From a young age, we learn that looking after our teeth and yearly dental check-ups are extremely important for maintaining optimal dental health. However, we aren’t always told that it’s just as important for our beloved pets to have similar care and treatment!

Dental disease is the number one health condition diagnosed in our pets…  Four out of every five dogs and cats over the age of three years have a degree of dental disease, which only becomes more severe with age. The good news is that periodontal disease is preventable in pets, and with proper dental care you can prevent your pet from developing a wide variety of dental health issues (and pain) related to the condition.


What is dental disease?

Just like in humans, dental disease in animals is caused by the build-up of dental plaque and tartar on the teeth, which triggers inflammation and can negatively affect the health of the teeth, gums and surrounding bone structures.

The mouth begins to smell, and it is often incredibly painful for our companions with some pets stopping eating to minimise pain they feel when chewing. In turn, weight loss can be the first obvious health issue however, without veterinary treatment, dental disease can also lead to gum infections, bone loss, loss of teeth and over time, other serious health problems.

Common signs of dental disease:

  • Decreased appetite
  • Unwillingness to eat hard food
  • Drooling
  • Bad breath
  • Plaque or tartar build-up on teeth
  • Swollen, red, or bleeding gums
  • Missing or broken teeth
  • Weight loss
  • Pawing at mouth

Bad breath

As with people, occasional bad breath can occur (especially after eating tuna or some wet foods), however, ongoing bad breath can indicate a problem.

Common causes of bad breath:

  • Dental diseases such as gingivitis
  • Stomach or oesophageal problems
  • Eating malodorous food such as garbage or faecal material
  • Intestinal disease
  • Metabolic disease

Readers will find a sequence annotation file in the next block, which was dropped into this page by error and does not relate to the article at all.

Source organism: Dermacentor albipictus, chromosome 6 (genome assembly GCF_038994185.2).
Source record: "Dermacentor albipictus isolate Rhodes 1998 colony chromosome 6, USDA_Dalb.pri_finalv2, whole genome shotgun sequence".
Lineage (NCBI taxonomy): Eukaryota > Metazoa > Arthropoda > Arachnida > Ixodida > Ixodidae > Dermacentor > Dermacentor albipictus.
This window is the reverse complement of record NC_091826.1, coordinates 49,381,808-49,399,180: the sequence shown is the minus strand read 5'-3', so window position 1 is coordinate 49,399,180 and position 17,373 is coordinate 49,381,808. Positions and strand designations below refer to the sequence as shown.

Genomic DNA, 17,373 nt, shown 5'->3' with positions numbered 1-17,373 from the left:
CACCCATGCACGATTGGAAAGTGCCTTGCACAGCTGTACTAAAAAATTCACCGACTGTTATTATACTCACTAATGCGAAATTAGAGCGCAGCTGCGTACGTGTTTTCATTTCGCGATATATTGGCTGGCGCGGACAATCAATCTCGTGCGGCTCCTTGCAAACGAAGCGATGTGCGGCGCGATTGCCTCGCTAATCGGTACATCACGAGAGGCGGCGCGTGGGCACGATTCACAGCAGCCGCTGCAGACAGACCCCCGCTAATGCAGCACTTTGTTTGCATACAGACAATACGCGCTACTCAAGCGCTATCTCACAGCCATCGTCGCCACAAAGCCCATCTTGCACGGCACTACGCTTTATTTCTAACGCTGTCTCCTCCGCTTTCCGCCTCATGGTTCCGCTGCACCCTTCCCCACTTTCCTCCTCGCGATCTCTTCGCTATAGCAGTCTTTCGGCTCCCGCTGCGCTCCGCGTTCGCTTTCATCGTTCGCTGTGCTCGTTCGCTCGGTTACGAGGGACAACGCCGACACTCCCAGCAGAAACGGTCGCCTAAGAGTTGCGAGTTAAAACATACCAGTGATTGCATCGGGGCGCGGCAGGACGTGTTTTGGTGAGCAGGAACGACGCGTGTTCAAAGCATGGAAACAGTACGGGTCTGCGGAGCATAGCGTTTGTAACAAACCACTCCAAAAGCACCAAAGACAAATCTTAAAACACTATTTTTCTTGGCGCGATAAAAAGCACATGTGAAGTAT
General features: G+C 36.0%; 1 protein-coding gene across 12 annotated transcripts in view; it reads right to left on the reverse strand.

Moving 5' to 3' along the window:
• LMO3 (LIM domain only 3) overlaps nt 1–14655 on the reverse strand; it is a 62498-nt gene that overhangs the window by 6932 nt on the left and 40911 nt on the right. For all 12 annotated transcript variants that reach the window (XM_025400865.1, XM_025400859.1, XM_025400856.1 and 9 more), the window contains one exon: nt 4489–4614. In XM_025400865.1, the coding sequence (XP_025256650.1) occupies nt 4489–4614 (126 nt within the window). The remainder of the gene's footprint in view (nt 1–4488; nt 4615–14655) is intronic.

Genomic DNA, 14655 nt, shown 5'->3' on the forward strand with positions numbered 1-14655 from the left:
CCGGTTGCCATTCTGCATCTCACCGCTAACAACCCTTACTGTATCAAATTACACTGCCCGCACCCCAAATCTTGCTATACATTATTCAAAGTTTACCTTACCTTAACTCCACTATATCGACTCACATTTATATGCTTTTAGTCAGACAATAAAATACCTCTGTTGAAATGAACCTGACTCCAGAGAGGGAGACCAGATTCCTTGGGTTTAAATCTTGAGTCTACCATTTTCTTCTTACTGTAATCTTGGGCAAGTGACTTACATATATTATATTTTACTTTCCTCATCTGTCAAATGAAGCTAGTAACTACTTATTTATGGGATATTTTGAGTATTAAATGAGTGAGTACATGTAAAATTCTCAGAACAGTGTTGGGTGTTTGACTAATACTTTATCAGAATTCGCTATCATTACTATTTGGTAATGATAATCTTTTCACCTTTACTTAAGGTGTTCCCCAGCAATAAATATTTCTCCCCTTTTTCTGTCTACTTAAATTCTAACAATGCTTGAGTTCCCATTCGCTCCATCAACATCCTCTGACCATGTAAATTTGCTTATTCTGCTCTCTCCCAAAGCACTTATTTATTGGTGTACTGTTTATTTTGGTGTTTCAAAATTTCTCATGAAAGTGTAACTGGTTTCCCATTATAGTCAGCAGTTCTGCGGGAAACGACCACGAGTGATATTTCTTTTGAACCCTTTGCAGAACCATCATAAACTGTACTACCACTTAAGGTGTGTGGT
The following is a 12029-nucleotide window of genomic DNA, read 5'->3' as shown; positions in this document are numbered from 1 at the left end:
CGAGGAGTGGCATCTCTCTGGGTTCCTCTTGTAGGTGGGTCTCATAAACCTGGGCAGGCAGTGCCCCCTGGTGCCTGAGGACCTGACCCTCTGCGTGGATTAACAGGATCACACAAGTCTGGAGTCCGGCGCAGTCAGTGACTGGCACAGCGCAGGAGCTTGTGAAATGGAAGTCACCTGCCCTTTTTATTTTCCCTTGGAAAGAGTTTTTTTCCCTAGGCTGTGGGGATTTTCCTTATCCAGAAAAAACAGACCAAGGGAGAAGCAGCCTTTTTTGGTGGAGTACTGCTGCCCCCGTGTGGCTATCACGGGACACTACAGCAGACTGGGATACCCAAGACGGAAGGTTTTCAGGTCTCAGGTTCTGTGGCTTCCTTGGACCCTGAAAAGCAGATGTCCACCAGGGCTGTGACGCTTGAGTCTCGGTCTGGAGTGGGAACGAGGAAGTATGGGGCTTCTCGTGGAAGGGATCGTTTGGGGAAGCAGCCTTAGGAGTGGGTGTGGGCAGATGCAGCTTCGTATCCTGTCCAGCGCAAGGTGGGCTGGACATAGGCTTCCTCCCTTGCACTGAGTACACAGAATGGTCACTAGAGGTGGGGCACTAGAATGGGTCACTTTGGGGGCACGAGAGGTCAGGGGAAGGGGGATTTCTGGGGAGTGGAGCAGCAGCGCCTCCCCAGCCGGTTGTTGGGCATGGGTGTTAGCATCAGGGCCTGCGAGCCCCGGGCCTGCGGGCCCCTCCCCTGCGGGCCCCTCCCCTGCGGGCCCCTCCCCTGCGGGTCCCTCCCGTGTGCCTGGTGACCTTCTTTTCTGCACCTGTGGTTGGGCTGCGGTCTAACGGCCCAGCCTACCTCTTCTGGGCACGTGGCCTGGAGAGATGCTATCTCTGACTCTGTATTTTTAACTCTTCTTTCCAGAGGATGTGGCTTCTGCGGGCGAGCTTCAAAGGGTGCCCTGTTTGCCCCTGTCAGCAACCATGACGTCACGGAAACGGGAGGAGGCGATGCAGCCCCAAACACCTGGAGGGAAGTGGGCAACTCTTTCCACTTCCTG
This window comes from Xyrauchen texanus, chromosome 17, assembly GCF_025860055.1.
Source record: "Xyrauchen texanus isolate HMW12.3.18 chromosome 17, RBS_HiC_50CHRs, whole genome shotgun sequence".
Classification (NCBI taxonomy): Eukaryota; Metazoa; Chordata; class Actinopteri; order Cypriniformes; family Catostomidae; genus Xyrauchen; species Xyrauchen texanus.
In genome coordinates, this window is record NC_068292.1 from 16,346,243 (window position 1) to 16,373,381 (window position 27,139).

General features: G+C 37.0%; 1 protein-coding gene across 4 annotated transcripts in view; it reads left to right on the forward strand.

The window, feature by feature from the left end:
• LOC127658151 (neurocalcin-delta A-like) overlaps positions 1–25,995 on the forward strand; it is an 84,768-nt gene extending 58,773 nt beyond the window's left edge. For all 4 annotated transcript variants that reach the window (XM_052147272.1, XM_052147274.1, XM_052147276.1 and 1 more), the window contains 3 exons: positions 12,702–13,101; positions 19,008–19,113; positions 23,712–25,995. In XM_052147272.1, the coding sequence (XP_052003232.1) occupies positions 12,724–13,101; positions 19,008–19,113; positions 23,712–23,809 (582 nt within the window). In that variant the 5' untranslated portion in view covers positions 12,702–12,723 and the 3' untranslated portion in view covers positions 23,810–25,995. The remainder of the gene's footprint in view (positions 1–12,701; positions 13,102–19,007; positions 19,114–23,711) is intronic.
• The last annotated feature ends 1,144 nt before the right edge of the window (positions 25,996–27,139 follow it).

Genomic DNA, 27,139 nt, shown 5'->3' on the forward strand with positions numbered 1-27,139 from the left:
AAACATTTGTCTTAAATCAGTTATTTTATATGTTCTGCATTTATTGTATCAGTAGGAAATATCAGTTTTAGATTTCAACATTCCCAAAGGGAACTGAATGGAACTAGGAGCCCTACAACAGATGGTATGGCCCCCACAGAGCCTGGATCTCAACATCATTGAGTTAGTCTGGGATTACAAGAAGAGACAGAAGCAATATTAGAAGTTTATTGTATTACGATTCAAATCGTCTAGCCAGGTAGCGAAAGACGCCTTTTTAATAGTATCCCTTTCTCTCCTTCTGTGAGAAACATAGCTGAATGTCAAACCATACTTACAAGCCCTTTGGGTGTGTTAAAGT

There are distinct types of bad breath that can indicate serious problems:

  • Sweet breath may indicate diabetes
  • Urine-like breath may indicate liver or kidney disease
  • Foul-smelling can indicate an intestinal problem


To maintain your pet’s dental health, you need to keep their teeth clean. On occasion, your pet may require a veterinary dental procedure. If this is required, you can expect the following:

  • General anaesthesia
  • Oral examination
  • Radiographs depending on the assessment
  • Teeth scaling to remove tartar and plaque
  • Teeth polish
  • Gum irrigation to remove debris and remaining polishing paste
  • Application of anti-plaque system such as an oral sealant
  • Assessment of abnormal gum pockets
  • Tooth and gum procedures depending on findings
  • Administration of pain relief and antibiotics, where required

Home care

Taking care of your pet’s teeth at home is extremely important in reducing plaque formation and the development of dental disease – and the earlier you get your fur baby used to it, the better!

Remember only proceed if your pet allows so don’t expect this to be something that can necessarily be introduced overnight.


Plaque control can be achieved through mechanical removals such as brushing teeth or using dental chews or chemical means using veterinary dental products. Nothing is 100% effective and therefore like us, your pet will still require regular dental check-ups and professional cleaning procedures.

Tooth brushing

  • Brushing your pets’ teeth is the most effective and cheapest form of plaque prevention!
  • Tooth brushing is considered “gold standard” when performed at least once daily.
  • Toothbrushes come in varying sizes and designs: a fine bristle toothbrush head on a standard straight brush is ideal.
  • When using toothpaste, it is important to use a veterinary one as they are flavoured for pets, have low levels of fluoride and do not foam (note: human toothpaste can cause stomach irritation if ingested).
  • Always use a circular sweeping motion, pushing the brush away from the gumline.

Dental Chews

  • The natural chewing motion can help reduce plaque with some dental treats and commercial dry foods also containing chemical plaque control agents.

Chew toys

  • Avoid toys that can be broken into pieces such as plastic or non-durable rubber toys as these can become lodged in your pet’s stomach.
  • Be mindful that harder toys such as ropes (plus rocks and sticks) can cause damage to your pet’s teeth.


Here are the top tips from the Your PetPA veterinary care team in helping prevent dental disease in your loving companion:

  • Daily rinsing and brushing of teeth
  • Hard food such as kibble as it is proven to leave fewer food particles on the teeth than soft food
  • Dental chews
  • Special foods such as veterinary prescription dental diets
  • Annual veterinary dental checks to pick up early disease
  • Veterinary dental cleaning as required
  • Applying sealants (usually applied professionally for the first application and then at home weekly by the owner)
  • Control of diseases such as diabetes, thyroid disease, feline leukaemia virus (FeLV), and feline immunodeficiency virus (FIV)

Did you know Thriving Pets+ members receive $100 allowance on dental? And 10% discount on all purchases from Your PetPA Online Store?

~ Dr Peter Elliott